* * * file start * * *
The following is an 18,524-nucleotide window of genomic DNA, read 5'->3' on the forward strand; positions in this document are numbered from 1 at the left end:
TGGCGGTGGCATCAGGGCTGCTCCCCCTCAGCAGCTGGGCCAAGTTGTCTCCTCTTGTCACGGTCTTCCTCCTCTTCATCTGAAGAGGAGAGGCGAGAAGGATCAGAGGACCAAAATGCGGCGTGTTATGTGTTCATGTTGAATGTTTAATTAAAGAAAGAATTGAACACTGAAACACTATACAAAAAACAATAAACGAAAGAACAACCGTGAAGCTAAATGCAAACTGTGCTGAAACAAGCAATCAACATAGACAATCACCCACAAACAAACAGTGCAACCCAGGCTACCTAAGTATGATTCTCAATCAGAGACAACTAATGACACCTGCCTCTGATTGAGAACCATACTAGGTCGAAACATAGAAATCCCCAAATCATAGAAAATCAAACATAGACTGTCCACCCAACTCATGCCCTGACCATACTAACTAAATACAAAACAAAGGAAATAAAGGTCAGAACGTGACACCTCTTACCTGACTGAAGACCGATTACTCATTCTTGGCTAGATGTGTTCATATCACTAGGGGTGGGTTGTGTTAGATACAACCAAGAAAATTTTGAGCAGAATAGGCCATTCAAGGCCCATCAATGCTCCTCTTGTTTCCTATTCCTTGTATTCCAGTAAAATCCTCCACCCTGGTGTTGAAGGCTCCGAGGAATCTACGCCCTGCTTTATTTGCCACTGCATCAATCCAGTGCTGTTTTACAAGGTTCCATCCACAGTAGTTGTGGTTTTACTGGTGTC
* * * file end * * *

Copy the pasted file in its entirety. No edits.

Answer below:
The following is an 18,524-nucleotide window of genomic DNA, read 5'->3' on the forward strand; positions in this document are numbered from 1 at the left end:
TGGCGGTGGCATCAGGGCTGCTCCCCCTCAGCAGCTGGGCCAAGTTGTCTCCTCTTGTCACGGTCTTCCTCCTCTTCATCTGAAGAGGAGAGGCGAGAAGGATCAGAGGACCAAAATGCGGCGTGTTATGTGTTCATGTTGAATGTTTAATTAAAGAAAGAATTGAACACTGAAACACTATACAAAAAACAATAAACGAAAGAACAACCGTGAAGCTAAATGCAAACTGTGCTGAAACAAGCAATCAACATAGACAATCACCCACAAACAAACAGTGCAACCCAGGCTACCTAAGTATGATTCTCAATCAGAGACAACTAATGACACCTGCCTCTGATTGAGAACCATACTAGGTCGAAACATAGAAATCCCCAAATCATAGAAAATCAAACATAGACTGTCCACCCAACTCATGCCCTGACCATACTAACTAAATACAAAACAAAGGAAATAAAGGTCAGAACGTGACACCTCTTACCTGACTGAAGACCGATTACTCATTCTTGGCTAGATGTGTTCATATCACTAGGGGTGGGTTGTGTTAGATACAACCAAGAAAATTTTGAGCAGAATAGGCCATTCAAGGCCCATCAATGCTCCTCTTGTTTCCTATTCCTTGTATTCCAGTAAAATCCTCCACCCTGGTGTTGAAGGCTCCGAGGAATCTACGCCCTGCTTTATTTGCCACTGCATCAATCCAGTGCTGTTTTACAAGGTTCCATCCACAGTAGTTGTGGTTTTACTGGTGTC